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Making connections — 8 Comments

  1. How many geese does it take to make a pillow? Something I’d be interested to know for future reference…

    • J > That depends on the goose breed, the nutrition of the individual geese, and whether the climate is cold or not: in short, how feather and down the goose has. It could be just one goose, but 3 geese to two pillows would be more typical. Perfect is to take the short curled feathers, and any down. I save these from, mainly, the neck, breast, tail, and down from under the base of the wings.

      • Good to know! Thanks for sharing. It’s definitely something I’m considering trying eventually.

    • D > Save up the feather and down in something like an old pillowcase – so they can breathe, and keep them somewhere dry, and preferably not to hot. Do not squash at all! When you have a pillowcase full, fold over the open end of the pillowcase and seal closed with temporary stitching or something else to keep the contents securely inside. You can then wash with a wool/handwash/delicates or other suitable programme, spin dry thoroughly. Shake the pillowcase to fluff up the contents, then get out on the line in the sun and breeze to dry, shaking up from time to time. Once thoroughly dry throughout, they’ll store indefinitely – certainly until you decide you’ve got enough and are ready to fill new pillow or cushion ticking. (We believe that in N America you use the words pillow and cushion differently to us: here a cushion is a soft furnishing accessory, a pillow is only what you put your head on to sleep!)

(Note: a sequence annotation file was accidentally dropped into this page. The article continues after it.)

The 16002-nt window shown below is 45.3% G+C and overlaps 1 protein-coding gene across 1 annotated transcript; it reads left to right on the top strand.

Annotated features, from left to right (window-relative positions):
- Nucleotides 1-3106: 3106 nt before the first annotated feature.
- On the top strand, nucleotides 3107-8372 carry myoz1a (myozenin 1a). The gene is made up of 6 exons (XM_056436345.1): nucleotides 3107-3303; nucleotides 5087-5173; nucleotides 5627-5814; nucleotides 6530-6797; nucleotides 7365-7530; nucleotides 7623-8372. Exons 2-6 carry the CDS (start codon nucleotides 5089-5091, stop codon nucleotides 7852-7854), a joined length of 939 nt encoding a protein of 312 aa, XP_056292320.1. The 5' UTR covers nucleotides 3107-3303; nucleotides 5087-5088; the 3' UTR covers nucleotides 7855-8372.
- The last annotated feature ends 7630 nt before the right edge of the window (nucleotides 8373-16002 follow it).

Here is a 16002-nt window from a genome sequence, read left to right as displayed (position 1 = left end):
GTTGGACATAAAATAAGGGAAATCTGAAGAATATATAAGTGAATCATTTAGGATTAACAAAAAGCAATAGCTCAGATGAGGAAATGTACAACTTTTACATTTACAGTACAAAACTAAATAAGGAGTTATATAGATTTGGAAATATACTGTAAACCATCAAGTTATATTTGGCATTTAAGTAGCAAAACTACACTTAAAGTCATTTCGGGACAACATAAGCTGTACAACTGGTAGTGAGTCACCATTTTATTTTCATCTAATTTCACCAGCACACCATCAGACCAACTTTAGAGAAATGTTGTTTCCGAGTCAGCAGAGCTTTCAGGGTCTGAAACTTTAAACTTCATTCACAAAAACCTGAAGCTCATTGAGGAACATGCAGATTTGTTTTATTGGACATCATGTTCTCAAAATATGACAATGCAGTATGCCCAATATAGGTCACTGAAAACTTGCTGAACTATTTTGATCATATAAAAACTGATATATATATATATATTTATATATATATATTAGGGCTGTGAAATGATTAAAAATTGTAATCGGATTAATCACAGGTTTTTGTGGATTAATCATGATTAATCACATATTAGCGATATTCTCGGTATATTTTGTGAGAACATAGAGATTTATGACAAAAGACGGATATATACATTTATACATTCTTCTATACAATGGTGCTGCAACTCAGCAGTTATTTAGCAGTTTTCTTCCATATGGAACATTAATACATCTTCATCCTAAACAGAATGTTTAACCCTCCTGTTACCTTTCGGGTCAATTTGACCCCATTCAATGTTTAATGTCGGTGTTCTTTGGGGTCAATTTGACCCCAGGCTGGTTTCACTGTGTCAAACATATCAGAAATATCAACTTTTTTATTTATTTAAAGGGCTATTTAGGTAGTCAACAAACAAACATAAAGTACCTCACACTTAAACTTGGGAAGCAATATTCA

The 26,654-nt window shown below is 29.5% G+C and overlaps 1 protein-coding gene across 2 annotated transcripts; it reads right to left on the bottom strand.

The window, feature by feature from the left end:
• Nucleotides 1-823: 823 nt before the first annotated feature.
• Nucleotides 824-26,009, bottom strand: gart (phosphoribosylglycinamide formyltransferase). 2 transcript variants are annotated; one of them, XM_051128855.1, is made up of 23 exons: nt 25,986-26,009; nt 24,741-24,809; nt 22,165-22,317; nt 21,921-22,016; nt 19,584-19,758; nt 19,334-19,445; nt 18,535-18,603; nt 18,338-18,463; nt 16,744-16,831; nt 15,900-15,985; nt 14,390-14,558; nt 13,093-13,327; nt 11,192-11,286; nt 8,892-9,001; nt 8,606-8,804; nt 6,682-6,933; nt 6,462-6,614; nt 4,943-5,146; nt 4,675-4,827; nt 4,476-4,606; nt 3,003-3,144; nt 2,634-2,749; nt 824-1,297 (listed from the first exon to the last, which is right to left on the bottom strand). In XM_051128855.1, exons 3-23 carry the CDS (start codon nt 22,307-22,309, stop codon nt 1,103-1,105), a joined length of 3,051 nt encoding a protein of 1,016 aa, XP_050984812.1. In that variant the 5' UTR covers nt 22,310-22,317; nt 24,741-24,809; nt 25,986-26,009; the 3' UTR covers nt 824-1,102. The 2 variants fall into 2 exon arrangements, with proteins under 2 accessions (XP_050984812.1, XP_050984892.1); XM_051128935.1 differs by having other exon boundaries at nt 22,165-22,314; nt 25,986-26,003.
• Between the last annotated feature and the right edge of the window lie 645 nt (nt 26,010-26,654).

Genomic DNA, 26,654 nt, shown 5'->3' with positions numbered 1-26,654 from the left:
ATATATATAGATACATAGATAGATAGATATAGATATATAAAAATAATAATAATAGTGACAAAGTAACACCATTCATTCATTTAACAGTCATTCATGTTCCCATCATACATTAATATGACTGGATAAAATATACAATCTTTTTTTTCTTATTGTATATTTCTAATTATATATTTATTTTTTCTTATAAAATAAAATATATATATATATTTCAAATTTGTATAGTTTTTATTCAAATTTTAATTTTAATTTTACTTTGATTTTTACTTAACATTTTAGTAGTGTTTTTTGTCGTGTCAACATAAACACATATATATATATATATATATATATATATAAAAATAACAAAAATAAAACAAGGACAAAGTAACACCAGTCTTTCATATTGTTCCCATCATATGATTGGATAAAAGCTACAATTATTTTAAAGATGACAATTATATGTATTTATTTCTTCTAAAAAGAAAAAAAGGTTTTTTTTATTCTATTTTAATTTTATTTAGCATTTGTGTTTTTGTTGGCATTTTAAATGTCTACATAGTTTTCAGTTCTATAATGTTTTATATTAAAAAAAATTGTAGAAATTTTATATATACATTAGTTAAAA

• Thanks! I’d say we mostly describe the two words the same, though the word cushion is almost exclusively meant to be something that you sit on (though it can also mean adding space/time/material as a safety measure).

  2. 🙂 I can see you appreciate your geese! Geeses? Gooses? Geeselings?

    Whatever they are called in plural, I would have difficulty eating them unless I had named them Roaster, Duck Orange Sauce, Drumstick, Wishbone, or Holiday Supper. I’d have an easier time trying to eat my meal if I could keep from getting attached to the meal when it was still walking around by reminding myself while said meal was still alive with an appropriate meal type name. I am such a softie when it comes to animals; I don’t know how you both do it. You must both be stronger than me…..or possibly just hungrier! Lol 😀

    • J & D > It’s a question of holding in mind what they are pre-desitned for, and that without that there would be no point in keeping them: they would be economically irrelevant. Yes, geese can (just about) be kept as pets, or ornamental livestock, but then there would be no real incentive to allow them the adults the natural right of having young. An economic interest makes us more motivated to give them the very best life we can. When they are alive they are living creatures to be respected and delighted in. But the moment the time comes to cull them, it becomes a question of food. We find it easy to never allow ourselves to confuse the two.

Your views are welcome!

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